7. The Siegel's Bagelmania World Bagel Eating Championship
Success at Major League Eating competitions means having an acquired taste for the food consumed, and bagels with cream cheese are a milder than most. Siegel's Bagelmania World Bagel Eating Championship in Las Vegas started in 2023 and is already brewing stiff competition. The inaugural championship, held in January as an homage to National Bagel Day, saw Geoff Esper put down 17.75 bagels with cream cheese in eight minutes — a high standard set by the No. 2-ranked Major League eater.
New players came into the mix in 2024, including No. 5-ranked James Webb and good old Joey Chestnut. Chestnut won, downing 15 bagels ... significantly less than Esper's record. Only 15? Chestnut admitted he was new to bagel speed-eating and that the kettle-boiled bagels required a lot of chewing.
Webb, who finished third with 13 bagels, said on Instagram that this was "one of the hardest contests I've ever participated in." Esper was second with 14.5 bagels. Contestants are allowed to dunk the bagels in water to soften them up; nevertheless, bagel binge-eating is tougher than it seems.
6. Wonderful Pistachios Get Crackin' Eating Championship
Pistachios seem feasible. They don't need much salt to taste good, and a long day at the beach might see you eat a couple hundred (or maybe it just feels that way). If you can consume a couple hundred in under 10 minutes, then the Wonderful Pistachios Get Crackin' Eating Championship might be your chance to take a crack at the $5,000 grand prize. This isn't the bedraggled, water-soaked affair that you've seen with other Major League Eating competitions, but that doesn't mean it's a walk in the park. Cracking pistachios and scooping them into your mouth at breakneck speed is a new type of art. So far, Major League's No. 4-ranked eater Nick Wehry with his pistachio-hued mohawk is the best in show.
Wehry ate 188 pistachios in eight minutes to claim the title at the inaugural 2023 event. Eating pistachios for the world record involves not just brawn, but also dexterity — thus adding another element of skill to the game. We admit we're curious about how the tables could turn in 2024.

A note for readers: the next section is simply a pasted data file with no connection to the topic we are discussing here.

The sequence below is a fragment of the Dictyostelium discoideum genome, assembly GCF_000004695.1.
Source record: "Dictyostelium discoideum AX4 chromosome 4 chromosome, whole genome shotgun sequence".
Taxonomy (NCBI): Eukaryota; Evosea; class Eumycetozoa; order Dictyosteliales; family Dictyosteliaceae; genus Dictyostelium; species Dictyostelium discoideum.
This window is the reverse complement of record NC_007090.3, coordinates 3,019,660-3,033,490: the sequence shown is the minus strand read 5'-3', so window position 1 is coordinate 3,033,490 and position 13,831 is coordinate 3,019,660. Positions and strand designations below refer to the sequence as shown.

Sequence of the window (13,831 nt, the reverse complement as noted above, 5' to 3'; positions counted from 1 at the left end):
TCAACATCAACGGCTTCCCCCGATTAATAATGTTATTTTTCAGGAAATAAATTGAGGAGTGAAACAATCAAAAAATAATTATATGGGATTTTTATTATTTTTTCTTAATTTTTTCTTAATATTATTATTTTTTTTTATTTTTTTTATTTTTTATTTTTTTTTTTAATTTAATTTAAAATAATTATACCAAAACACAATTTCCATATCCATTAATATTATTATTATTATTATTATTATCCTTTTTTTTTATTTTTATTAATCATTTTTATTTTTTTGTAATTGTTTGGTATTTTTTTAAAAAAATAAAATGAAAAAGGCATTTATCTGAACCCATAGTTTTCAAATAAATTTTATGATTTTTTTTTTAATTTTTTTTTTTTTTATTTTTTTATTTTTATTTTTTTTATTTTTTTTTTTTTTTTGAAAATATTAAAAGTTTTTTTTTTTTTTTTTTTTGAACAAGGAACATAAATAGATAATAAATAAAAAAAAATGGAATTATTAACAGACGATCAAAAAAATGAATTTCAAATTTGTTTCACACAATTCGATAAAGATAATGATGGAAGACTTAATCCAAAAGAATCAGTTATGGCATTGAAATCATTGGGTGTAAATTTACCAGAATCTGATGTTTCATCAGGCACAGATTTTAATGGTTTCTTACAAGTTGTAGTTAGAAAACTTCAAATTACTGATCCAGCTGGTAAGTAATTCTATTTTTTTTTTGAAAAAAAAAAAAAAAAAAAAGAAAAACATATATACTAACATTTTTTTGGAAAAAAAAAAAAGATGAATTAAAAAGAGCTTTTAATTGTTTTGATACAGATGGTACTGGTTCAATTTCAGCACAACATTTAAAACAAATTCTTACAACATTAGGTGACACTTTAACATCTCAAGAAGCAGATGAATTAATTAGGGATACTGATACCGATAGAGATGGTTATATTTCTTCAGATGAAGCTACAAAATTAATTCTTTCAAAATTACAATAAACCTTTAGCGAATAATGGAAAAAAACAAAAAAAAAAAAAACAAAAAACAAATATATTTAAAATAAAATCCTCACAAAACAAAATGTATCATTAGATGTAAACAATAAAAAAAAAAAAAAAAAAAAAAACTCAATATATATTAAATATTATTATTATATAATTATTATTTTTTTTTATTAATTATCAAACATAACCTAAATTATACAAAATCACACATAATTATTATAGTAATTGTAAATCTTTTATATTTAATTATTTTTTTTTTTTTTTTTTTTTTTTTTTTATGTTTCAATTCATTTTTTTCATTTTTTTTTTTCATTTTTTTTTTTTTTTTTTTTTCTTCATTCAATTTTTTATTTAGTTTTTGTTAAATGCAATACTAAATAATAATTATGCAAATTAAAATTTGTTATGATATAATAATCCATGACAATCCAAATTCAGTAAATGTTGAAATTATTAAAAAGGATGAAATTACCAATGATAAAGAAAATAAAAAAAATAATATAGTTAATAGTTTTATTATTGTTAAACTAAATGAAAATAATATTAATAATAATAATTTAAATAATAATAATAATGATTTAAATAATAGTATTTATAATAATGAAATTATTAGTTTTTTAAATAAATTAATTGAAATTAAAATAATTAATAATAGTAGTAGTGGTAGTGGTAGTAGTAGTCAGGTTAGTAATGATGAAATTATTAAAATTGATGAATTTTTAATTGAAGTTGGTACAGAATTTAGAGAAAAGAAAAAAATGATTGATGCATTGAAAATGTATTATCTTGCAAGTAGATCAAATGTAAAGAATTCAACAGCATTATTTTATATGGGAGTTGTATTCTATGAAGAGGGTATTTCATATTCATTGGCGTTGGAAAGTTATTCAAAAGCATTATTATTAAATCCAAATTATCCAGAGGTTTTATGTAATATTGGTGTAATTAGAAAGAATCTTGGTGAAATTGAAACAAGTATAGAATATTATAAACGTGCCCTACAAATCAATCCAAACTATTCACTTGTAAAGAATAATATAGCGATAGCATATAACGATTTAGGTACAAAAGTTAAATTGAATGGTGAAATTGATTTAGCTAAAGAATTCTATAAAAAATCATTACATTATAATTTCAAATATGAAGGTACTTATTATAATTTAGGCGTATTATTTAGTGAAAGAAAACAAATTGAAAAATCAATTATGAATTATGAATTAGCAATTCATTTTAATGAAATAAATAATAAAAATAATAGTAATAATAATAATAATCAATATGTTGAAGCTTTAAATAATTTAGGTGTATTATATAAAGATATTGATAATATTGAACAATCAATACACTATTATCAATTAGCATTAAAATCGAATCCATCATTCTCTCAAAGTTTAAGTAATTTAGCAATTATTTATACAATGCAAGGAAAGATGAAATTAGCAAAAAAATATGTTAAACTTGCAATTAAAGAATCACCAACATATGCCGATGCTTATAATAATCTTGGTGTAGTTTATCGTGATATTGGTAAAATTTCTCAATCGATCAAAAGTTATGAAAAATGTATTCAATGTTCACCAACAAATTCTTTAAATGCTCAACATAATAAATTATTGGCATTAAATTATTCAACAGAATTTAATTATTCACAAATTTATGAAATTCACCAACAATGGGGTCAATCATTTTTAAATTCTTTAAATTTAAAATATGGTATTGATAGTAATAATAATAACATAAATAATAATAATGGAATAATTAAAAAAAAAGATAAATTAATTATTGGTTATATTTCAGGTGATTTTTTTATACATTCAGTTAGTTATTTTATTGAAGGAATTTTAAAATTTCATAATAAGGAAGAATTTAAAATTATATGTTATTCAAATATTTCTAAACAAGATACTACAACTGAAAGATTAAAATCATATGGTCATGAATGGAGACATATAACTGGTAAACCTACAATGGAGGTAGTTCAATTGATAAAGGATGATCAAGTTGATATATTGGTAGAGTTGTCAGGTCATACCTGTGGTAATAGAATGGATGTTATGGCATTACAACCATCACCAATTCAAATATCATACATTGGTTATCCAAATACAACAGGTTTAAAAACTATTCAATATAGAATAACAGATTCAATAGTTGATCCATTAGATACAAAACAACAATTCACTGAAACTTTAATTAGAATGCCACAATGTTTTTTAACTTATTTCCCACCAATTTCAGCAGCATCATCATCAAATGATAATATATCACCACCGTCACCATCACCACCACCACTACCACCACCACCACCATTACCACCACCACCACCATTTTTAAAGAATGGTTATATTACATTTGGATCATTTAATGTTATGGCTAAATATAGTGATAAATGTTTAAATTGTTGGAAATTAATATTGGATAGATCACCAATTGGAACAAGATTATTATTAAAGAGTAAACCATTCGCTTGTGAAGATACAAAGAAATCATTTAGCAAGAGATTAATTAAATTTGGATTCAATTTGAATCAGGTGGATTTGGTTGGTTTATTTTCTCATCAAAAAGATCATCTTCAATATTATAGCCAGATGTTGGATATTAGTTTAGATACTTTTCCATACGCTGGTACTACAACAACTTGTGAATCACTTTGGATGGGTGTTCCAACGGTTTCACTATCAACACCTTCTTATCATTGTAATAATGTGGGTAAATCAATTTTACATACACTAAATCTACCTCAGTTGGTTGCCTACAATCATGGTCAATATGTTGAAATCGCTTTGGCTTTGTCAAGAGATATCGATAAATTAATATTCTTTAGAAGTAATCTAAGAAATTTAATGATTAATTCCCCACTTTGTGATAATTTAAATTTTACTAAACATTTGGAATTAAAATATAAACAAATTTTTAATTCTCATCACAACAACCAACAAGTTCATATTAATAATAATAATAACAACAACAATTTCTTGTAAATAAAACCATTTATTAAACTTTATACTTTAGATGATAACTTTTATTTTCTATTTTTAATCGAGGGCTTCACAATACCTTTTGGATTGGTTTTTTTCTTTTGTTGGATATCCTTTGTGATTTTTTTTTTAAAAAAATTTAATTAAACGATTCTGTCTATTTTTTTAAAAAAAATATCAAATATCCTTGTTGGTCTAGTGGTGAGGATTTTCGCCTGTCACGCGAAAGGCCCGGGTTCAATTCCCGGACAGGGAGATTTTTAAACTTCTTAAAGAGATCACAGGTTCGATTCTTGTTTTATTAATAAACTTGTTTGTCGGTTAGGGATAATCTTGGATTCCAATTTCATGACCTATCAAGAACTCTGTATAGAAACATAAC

5. Jack's Donuts World Donut Hole Eating Championship
2022 was the year of Geoff Esper. He won several eating competitions that year. When Joey Chestnut's away, Esper will play, and he's demonstrated it many times over. Major League Eating added the Jack's Donuts World Donut Hole Eating Championship to its 2022 lineup, holding the competition at the flagship location of Jack's Donuts in New Castle, Indiana.
Esper handled the first outing, eating 293 donut holes in eight minutes. Come 2023, Chestnut decided to have a go alongside rival Esper and told Fox59 his goal was 300. Notably, Chestnut pointed out that sweet foods can pose a unique challenge in eating contests because sugar "is different on the body." He referenced a flashback of his Twinkie-tackling days and said that donut holes would definitely be easier to ingest. We saw your Twinkie efforts, Chestnut, and we agree.
Jack's Donuts World Donut Hole Eating Championship was Chestnut's to lose. And lose he did. Chestnut surpassed his goal by eating 310 donut holes, but it was Esper who again snatched the trophy. Esper's final count? A glucose-defying 344 donut holes.
4. Wing Bowl
Any event that involves the attendance of Philadelphia Eagles fans is going to be a little unhinged — okay, really unhinged. What happens when you combine Eagles fans with the zaniness of a Major League Eating competition? You get Wing Bowl. Held at the Wells Fargo Center in Philadelphia, Wing Bowl predates Major League Eating by several years. It began in 1993 as a way to distract Philly fans from their pain over the Eagles' perpetual absence at the Super Bowl. It quickly became a tradition, characterized by the many hijinks that ensue when women in skimpy costumes (called Wingettes), unholy amounts of beer, and a hardcore wing-devouring contest are the order of the day. Crowds show up by the thousands.
Competitors had 30 minutes to inhale as many wings as they could physically muster. The results bordered on unfathomable. Joey Chestnut had a three-year winning streak from 2006 to 2008 with a personal best of 241 wings. Chestnut told CBS News in 2019 that the vibe at Wing Bowl is "just anarchy."
Takeru Kobayashi set a record at 2012's Wing Bowl with 337 wings. Patrick Bertoletti broke it in 2015 with 444. When the Philadelphia Eagles finally became Super Bowl champs in 2018, the consensus was that Wing Bowl had achieved all it could. That final year, Molly Schuyler smoked the competition and set a new record, eating 501 wings.